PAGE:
The relentless diet of anti-migrant hysteria served by the mainstream press for the past few months has been staggering, even by their standards. The Daily Express in particular outdid itself, promising a “crusade” against Bulgarian and Romanian immigration.
But as a study in the Guardian showed, there’s rarely much of a correlation between the headlines and the reality. The study showed that headlines about migrants have increase out of all proportion to the actual levels of immigration, which have tended to rise only slowly, and with the occasional dip.
A study by academics at the University of London showed that migrants contribute vastly more in tax than they claim in benefits. Up to 2011, migrants from the EU contributed 34% more in tax than they claimed in benefits. Migrants from outside the EU contributed 2% more. “Benefits tourism” is a right-wing, anti-migrant myth.
The idea that Britain is “full up” is also somewhat complicated by the fact that, according to the government’s own figures, more than 700,000 homes in Britain stand empty, including nearly 300,000 which have been empty for more than six months.
Data collected by the Ipsos MORI polling organisation in December 2013 found that “race relations/immigration” was the second most important issue for respondents, with 37% citing it as their main concern (“the economy” topped the poll at 39%). Of course — polls aren’t entirely reliable, and their outcomes can be manipulated or distorted depending on how a question is phrased. But, those qualifiers aside, it doesn’t take a statistical genius to conclude that the disproportionate, and disproportionately negative, focus on immigration in the media is contributing to people’s concerns.
Perception is not reality
The media, whose owners make up part of the bosses class, help set the agenda for their friends in political parties to make increasing severe policies more palatable. And its not just immigrants that face these attacks. Channel 4’s “Benefit Street” is one such programme that apparently attempts to portray the struggles of those on benefits in the face of adversity in a positive light, whilst systematically reinforcing the most vicious stereotypes of unemployed people, the result being another moral panic that reinforces the dominant policy of all major parties for the need to tackle the growing benefits costs and to call an end to “entitlement culture” that is apparently the cause of it.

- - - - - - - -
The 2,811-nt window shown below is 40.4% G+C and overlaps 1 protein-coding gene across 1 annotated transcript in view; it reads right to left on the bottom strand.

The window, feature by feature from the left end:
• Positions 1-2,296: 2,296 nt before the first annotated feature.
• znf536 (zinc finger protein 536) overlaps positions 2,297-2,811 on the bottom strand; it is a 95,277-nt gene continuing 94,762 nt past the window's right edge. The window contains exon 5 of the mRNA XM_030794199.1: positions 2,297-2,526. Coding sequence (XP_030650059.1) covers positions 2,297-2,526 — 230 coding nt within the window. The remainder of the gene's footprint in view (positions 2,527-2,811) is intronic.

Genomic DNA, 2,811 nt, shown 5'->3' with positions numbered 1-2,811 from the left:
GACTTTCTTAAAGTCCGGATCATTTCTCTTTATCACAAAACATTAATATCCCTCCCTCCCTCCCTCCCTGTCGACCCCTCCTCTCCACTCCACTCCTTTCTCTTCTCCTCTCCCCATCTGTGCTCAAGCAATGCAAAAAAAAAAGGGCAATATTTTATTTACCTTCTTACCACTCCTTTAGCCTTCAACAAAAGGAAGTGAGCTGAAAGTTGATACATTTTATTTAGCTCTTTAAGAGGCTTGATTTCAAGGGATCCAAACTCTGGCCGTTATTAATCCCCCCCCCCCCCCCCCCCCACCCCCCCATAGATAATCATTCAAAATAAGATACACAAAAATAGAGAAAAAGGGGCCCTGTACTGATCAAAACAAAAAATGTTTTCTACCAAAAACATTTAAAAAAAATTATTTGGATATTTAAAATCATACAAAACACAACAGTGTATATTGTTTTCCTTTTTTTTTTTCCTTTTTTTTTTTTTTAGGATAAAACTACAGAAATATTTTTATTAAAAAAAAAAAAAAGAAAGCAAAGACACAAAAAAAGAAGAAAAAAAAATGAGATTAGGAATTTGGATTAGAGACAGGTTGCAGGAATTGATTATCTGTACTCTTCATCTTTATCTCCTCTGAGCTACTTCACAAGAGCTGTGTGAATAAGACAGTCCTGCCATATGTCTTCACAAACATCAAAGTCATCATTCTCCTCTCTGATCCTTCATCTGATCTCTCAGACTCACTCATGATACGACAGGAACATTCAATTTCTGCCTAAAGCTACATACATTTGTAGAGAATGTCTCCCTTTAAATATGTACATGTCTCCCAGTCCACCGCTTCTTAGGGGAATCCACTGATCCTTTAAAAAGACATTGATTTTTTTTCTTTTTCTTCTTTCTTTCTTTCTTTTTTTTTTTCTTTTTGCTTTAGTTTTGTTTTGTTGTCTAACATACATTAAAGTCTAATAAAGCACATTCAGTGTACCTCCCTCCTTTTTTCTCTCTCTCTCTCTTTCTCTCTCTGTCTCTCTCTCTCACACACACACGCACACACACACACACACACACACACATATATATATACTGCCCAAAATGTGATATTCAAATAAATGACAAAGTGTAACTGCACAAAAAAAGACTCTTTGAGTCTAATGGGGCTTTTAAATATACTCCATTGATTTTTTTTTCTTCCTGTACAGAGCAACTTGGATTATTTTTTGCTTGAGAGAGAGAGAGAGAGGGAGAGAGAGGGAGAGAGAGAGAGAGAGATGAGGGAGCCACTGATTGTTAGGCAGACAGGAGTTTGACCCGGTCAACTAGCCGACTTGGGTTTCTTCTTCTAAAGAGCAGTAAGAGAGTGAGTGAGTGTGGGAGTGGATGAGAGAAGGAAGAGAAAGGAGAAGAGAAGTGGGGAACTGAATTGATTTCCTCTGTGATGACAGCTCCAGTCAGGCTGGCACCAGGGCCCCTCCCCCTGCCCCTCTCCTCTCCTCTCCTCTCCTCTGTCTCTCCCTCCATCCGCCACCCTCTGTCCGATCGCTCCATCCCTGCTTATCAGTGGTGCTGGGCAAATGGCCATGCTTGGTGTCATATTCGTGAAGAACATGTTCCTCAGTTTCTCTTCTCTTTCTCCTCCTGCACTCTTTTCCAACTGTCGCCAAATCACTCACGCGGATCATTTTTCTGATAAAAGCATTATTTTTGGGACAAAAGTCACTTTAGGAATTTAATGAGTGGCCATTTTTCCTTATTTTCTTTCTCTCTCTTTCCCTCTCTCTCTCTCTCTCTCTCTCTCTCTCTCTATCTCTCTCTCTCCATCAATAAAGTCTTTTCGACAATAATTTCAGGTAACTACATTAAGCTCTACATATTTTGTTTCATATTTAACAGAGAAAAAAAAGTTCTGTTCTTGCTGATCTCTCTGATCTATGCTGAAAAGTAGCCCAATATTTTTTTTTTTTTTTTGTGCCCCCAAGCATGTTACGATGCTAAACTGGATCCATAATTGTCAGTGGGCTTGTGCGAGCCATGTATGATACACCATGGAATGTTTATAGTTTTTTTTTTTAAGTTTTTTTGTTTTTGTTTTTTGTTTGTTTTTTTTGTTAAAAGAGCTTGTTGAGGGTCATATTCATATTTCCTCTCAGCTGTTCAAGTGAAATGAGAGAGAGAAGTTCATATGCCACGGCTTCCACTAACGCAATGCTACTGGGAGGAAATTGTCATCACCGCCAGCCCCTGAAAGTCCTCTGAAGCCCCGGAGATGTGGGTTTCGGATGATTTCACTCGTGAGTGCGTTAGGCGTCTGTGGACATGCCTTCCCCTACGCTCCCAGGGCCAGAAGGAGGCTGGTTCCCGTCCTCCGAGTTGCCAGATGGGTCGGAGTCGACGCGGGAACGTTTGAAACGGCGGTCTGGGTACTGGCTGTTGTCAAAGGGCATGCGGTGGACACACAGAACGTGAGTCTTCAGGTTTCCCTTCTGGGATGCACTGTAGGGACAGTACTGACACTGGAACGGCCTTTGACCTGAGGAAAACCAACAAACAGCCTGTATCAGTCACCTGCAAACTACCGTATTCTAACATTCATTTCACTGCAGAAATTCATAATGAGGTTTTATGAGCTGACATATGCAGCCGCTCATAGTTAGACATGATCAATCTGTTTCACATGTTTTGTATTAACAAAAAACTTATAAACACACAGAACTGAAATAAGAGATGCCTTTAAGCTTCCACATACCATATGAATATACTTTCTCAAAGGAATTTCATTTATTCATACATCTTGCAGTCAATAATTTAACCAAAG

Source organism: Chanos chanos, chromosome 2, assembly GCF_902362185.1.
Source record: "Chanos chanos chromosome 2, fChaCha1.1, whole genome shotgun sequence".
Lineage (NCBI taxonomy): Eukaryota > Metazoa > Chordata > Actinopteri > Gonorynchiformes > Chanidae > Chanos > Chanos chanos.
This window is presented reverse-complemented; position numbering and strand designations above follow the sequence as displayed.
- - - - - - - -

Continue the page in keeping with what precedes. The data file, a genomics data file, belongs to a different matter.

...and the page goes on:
Charlie Brooker’s excellent take down of Channel 4’s “Benefit Street”
The media shapes public opinion, even if that opinion is formed by our own experiences, it is manipulated into worst case scenario knee jerk soundbites, constant and all pervasive, until what we think on an issue is so influenced by the arguments we are spoon fed, that a process of de-indoctrination is needed just to gain some clarity on what is actually happening. A recent study, again by Ipsos MORI, illustrates how our perceptions do not match reality. It is precisely this that politicians and their far-right cheerleaders utilise to distort and mis-inform large parts of the populations into believing, accepting and supporting government policies.
Bosses, not migrants, are running the show
Working-class people in Britain are right to be concerned about the lack of affordable housing, low wages, and the strain faced by our public services. But migrants (on whose labour our essential public services often rely) are not to blame for those problems as migrants are not in control of rents, wages or public sector spending. Employers, landlords and the government which represents their interests are. Therefore it is where any struggle that hopes to challenge this situation needs to target – not migrants, not minorities, not muslims, romanians or bulgarians but those that are actually in control.
Politicians of all three mainstream parties compete to see who can best pander to anti-migrant sentiment. Their rhetoric is cynical vote-grabbing; savvy Tories, Lib Dems, and New Labourites know that stopping immigration is neither desirable nor possible. Even on capitalist terms, Britain’s economy needs immigrants. But politicians play up to, and help reinforce, fears about immigration in order to bolster their support and to keep working-class voters from turning on the real enemy: the capitalist parties and their policies.
Working class anti-racism
Working-class anti-racists should fight to build social solidarity between migrant and local workers, organising together in unions and community campaigns to fight for jobs, homes, and decent services for all. The 3 Cosas Campaign is one recent campaign whereby a largely migrant work force co-ordinated and built links with non-migrant workers and students in Bloomsbury, Central London to build up the necessary structures to start winning real material gains. In turn, the workers of 3 Cosas regular support the struggles of students for a free education amongst the other struggles in that area.
This is class unity, this is working class struggle.
When we talk about working class anti-racism, its not a meaningless label that we tag on – it is a fundamental, practical and effective means to win, to respond to the divide and rule of bosses in a way which undermines their ability to play one set of workers off with another. It is a means to recognise the interconnectedness of struggles and how they relate to wider workers struggles. Bosses attempt by any means necessary to prevent any form of collective action, where the media and politicians provide the social and political climate for such divisions to exist even before any struggles emerge. Thats why as militant anti-fascists, we are also committed working class anti-racists, as we believe one without the other means with can be neither.